Monday Night Nonfiction: Who Showed Up


Last week, I had a yoga class with only one student. This happens a lot. It’s just part of being a yoga teacher in a small studio, especially when you’re subbing. If only one person shows up, I still hold a class. If no one shows up, I try to stay and do my own practice. This time, I wasn’t feeling so great. I was recovering from the flu, I was groggy from NyQuil, and I’ll admit I would’ve been happy to go back to bed.

The person who showed up was woman in her early 50s who we’ll call Liz. Liz has been a pretty consistent yoga student for some time now, and we’ve practiced together a lot over the summer.

Liz let me know that she’d suffered a dizzy spell in another teacher’s class last week. The episode was a total surprise to her, and she was pretty alarmed by it. The other teacher suggested that it could be caused by dehydration and/or a drop in blood pressure, so Liz was making sure to stay hydrated and had gotten her blood pressure checked. She even had plans to see the eye doctor next to rule out any vision-related causes. I know she has a strong yoga practice and can hang with a pretty intense vinyasa, but this new information made me glad I’d planned a gentle class.

We had a really great practice together. It was slow, meditative, and focused. Rather than moving quickly through a lot of poses, we slowed down and connected with the breath more deeply in each pose. By the end of class, Liz definitely had a greater sense of calm around her. Still, in our closing meditation, her eyebrows were furrowed and her face was tense. Her chest seemed tight, as though her breath wasn’t moving freely. When I closed my eyes to meditate with her, I felt the strangest sense of holding, like a jaw clinched so tight it starts to create dizziness. I know that sounds nutty, but that’s really the sense I got.

When class ended, I said, “Liz, I should’ve asked you this earlier when you told me about your dizzy spell, but … how has life in general been for you lately? Has it been kindof chaotic? Or are things going along normally?”

She immediately began to cry. She told me about a death that took place in her family several months ago and how she simply hadn’t felt the same since. She felt powerless to help her loved ones in addition to some intense grief that she couldn’t really talk to anyone about. It seemed like she mostly needed someone to talk to, but those intense emotions were also creating some major anxiety for her. I told her about a meditation technique I use when dealing with intense emotions in hopes that it would help her.

When Liz left, she seemed a little bit comforted. Maybe being listened to was all she needed. Maybe she’ll try that meditation technique, and it’ll help deal with the emotions. I’m glad she’s checking out possible medical causes for sure! Maybe it’s a little vain of me to think I might have helped someone. All I did was listen and give some potentially useless advice. But I dunno. I felt like I had an opportunity to help someone, which was cool. She left smiling. She gave me a hug. It was a good day.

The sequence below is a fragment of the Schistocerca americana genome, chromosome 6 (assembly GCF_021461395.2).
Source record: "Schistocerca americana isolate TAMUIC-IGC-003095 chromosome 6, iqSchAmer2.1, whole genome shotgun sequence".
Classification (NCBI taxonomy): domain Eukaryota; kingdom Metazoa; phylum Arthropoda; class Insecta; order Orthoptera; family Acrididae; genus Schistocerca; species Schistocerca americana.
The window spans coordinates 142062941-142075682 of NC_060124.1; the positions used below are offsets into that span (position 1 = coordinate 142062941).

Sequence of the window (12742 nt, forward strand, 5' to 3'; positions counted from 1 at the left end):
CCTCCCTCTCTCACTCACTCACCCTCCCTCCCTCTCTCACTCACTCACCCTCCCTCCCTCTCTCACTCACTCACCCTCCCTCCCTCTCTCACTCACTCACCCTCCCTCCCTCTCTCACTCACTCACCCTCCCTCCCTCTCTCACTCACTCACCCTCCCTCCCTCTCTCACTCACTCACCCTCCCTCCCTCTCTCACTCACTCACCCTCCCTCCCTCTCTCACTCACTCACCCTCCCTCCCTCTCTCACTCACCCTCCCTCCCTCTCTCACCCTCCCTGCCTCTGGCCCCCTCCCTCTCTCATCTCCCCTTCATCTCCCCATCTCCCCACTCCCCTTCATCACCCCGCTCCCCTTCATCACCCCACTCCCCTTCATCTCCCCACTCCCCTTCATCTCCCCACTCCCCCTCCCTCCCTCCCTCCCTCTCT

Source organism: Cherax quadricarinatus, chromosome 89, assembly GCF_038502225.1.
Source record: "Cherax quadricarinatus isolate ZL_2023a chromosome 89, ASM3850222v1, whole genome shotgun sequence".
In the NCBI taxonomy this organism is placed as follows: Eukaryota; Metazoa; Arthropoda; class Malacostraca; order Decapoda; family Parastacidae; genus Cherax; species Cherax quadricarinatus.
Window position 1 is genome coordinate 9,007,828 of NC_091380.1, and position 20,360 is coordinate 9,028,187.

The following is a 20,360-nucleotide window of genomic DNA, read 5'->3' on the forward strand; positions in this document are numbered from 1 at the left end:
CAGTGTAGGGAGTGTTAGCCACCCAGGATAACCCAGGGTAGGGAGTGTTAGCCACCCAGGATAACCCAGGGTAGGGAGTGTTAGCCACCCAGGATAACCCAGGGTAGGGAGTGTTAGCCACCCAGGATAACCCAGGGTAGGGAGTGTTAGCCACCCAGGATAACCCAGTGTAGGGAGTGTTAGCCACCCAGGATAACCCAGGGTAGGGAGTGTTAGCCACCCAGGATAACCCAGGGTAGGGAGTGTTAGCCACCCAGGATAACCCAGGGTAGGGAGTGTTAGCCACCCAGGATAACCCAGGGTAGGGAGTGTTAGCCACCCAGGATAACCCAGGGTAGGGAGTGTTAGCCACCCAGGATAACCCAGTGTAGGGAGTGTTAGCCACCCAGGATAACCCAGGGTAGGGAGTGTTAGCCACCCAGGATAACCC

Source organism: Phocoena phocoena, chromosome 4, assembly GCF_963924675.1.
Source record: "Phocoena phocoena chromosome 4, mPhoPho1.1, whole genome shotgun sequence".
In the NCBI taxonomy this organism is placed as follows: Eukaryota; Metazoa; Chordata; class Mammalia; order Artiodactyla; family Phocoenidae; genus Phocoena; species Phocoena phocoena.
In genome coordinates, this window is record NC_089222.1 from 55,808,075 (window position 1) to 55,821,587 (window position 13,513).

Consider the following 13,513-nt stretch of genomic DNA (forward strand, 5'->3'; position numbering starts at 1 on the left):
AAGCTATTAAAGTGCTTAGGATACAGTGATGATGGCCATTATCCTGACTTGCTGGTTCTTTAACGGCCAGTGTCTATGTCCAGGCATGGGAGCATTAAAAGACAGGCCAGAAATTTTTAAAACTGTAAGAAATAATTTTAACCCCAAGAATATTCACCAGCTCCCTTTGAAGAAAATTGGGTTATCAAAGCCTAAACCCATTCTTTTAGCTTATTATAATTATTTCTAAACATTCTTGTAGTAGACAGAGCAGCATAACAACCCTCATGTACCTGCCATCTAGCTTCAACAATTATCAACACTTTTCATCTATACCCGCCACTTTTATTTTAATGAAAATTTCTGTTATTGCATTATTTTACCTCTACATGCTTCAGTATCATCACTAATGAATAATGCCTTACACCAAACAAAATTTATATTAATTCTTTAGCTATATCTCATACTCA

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Weekly Assignment: Make Contact

Day 090/366 Outtakes - March 30th

Who would you like to be friends with?

Who would you like to work with?

Who would you like to brainstorm with?

Why not just reach out to these people and make contact? We often consider networking a scummy, insincere activity done by shifty people who intend to take advantage of you. But actually, making a valuable connection can be simple, sincere and enjoyable.

This week, write an e-mail, tweet, or Facebook message to someone you’d like to have a connection with. There’s no need to be salesy if that’s not genuine for you. Just be nice. Be sincere.

Why do you want to be connected with this person? Why don’t you just say that? For example: “I have a new project that I think you would find interesting.” Or you know what’s always nice? Compliments. “I really like the work you’ve been doing and just wanted to let you know.” If it’s someone you’d like to be friends with, just try sharing something of interest to you.

Most people appreciate any sincere contact from another person, but if they don’t respond the way you’re hoping, it’s not a big deal. They might not respond at all, in which case it’s best to assume they’re just really busy. The worst thing that could happen is they respond rudely, in which case you obviously don’t want to be friends with that person and you can just let it go.

This one will feel like a risk, but I promise it’s worthwhile. You’ll get more positive responses than negative. Branch out.

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The Saturday Special: Unreasonably Happy Edition


Hey guys,

This has been the kind of week during which I feel constantly on the verge of happy tears, kinda like the last time I went to San Francisco. It’s the kind of week that’s so good I’m not sure I can handle being this happy for this long. Like the dopamine receptors in my brain are actually worn down and going, “Dude, can we just calm down a minute?”

Ellie and I have done a ton of work on our podcast, Write Against the Machine, and I’m really proud of how it’s looking. I’ve been managing the tech side of things with backup from my genius husband while Ellie has whipped the design into shape. Check out them sexy graphics, right? This week, we released Episode 4: Creative Super Friends, Assemble! This episode is all about how to build up your creative circle of friends with people who both support and challenge you.